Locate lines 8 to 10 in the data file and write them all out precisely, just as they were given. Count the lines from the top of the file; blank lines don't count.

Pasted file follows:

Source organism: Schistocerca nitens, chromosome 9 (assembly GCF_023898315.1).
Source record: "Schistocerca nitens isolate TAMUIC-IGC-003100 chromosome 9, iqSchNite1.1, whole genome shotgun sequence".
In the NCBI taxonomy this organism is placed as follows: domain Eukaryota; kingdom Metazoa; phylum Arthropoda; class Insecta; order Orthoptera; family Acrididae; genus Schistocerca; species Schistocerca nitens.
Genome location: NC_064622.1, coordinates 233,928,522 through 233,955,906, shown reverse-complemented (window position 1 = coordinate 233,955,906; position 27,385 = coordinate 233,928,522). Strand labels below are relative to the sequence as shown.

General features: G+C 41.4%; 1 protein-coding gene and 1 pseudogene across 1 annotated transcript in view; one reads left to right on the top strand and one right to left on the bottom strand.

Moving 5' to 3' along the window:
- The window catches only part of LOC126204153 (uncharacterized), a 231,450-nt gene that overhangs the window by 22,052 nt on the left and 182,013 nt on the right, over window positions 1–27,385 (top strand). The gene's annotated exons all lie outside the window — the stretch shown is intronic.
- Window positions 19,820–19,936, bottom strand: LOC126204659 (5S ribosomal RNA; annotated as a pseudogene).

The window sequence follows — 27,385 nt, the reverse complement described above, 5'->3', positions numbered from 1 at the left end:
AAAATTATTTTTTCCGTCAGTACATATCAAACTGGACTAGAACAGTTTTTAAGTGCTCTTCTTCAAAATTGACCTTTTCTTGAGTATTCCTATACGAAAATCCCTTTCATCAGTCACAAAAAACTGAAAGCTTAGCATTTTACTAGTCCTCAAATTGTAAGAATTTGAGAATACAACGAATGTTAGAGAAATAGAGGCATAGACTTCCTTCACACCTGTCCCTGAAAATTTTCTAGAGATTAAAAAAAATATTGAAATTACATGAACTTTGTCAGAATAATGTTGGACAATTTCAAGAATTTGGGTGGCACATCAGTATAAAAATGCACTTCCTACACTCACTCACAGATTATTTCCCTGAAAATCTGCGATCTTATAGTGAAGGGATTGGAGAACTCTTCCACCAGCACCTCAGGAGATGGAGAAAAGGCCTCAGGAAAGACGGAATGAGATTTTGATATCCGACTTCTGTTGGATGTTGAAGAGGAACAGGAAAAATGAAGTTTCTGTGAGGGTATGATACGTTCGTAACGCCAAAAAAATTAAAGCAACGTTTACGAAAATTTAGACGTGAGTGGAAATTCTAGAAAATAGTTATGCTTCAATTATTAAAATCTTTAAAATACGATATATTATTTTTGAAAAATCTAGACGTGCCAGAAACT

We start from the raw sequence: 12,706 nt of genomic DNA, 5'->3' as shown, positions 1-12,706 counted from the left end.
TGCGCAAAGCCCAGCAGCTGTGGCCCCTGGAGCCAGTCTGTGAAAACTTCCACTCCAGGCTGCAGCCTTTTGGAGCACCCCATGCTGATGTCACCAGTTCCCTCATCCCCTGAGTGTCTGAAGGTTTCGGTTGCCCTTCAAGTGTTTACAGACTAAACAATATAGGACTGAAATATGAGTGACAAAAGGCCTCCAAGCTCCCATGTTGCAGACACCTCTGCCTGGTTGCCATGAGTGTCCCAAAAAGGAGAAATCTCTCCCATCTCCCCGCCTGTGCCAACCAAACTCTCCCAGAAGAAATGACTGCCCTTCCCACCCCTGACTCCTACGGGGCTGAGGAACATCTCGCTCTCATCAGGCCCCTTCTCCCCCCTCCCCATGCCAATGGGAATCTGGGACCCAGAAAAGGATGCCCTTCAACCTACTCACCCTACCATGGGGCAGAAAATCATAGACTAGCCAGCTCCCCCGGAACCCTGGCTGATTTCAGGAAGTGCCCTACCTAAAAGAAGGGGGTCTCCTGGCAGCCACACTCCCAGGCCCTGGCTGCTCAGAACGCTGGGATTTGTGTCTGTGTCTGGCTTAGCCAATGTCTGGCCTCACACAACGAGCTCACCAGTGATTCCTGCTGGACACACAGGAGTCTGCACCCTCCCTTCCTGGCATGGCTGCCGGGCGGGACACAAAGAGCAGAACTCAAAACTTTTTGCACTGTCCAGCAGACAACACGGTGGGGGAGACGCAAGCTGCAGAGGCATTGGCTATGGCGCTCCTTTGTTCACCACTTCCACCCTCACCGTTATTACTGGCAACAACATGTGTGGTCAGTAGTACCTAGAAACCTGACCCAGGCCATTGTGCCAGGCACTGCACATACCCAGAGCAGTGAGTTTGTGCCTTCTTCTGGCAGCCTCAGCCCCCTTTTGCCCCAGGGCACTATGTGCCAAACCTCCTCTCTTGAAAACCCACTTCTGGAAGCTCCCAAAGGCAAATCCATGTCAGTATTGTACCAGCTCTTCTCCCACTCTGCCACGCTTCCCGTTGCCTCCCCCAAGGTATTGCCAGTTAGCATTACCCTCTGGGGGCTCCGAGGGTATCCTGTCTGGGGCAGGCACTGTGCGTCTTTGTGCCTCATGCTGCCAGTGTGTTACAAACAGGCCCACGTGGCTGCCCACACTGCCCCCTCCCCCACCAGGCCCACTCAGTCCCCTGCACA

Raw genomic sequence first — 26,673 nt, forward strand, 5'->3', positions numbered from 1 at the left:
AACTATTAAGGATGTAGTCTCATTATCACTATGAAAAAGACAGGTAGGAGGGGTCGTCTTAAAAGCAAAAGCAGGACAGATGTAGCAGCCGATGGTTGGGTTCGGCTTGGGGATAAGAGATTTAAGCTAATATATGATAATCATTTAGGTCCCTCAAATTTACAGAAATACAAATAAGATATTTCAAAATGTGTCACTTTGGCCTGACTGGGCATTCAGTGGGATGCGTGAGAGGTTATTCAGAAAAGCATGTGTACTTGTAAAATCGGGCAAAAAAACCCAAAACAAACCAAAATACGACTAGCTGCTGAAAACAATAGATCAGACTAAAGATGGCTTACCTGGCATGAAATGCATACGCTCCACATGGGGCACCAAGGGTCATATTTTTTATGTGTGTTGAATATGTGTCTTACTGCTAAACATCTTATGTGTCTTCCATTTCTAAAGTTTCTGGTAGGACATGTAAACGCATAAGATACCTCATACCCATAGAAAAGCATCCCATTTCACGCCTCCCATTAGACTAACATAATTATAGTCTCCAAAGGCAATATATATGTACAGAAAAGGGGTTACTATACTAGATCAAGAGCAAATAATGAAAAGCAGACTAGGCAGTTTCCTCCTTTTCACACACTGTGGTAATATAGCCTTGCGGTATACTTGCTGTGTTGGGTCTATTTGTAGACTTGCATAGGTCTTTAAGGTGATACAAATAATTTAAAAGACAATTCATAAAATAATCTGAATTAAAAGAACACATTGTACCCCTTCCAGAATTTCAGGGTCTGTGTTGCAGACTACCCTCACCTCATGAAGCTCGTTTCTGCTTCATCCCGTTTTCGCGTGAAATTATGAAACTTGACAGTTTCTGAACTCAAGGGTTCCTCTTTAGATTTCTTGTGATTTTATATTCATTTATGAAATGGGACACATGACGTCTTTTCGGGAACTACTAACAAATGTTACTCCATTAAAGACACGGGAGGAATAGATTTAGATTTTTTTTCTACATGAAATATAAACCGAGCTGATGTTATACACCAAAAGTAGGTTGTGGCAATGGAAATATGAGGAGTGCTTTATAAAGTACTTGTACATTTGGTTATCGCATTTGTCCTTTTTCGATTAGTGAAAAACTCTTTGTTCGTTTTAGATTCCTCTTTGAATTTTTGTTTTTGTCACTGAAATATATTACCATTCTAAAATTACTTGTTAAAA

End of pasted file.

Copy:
- Window positions 19,820–19,936, bottom strand: LOC126204659 (5S ribosomal RNA; annotated as a pseudogene).

The window sequence follows — 27,385 nt, the reverse complement described above, 5'->3', positions numbered from 1 at the left end:
AAAATTATTTTTTCCGTCAGTACATATCAAACTGGACTAGAACAGTTTTTAAGTGCTCTTCTTCAAAATTGACCTTTTCTTGAGTATTCCTATACGAAAATCCCTTTCATCAGTCACAAAAAACTGAAAGCTTAGCATTTTACTAGTCCTCAAATTGTAAGAATTTGAGAATACAACGAATGTTAGAGAAATAGAGGCATAGACTTCCTTCACACCTGTCCCTGAAAATTTTCTAGAGATTAAAAAAAATATTGAAATTACATGAACTTTGTCAGAATAATGTTGGACAATTTCAAGAATTTGGGTGGCACATCAGTATAAAAATGCACTTCCTACACTCACTCACAGATTATTTCCCTGAAAATCTGCGATCTTATAGTGAAGGGATTGGAGAACTCTTCCACCAGCACCTCAGGAGATGGAGAAAAGGCCTCAGGAAAGACGGAATGAGATTTTGATATCCGACTTCTGTTGGATGTTGAAGAGGAACAGGAAAAATGAAGTTTCTGTGAGGGTATGATACGTTCGTAACGCCAAAAAAATTAAAGCAACGTTTACGAAAATTTAGACGTGAGTGGAAATTCTAGAAAATAGTTATGCTTCAATTATTAAAATCTTTAAAATACGATATATTATTTTTGAAAAATCTAGACGTGCCAGAAACT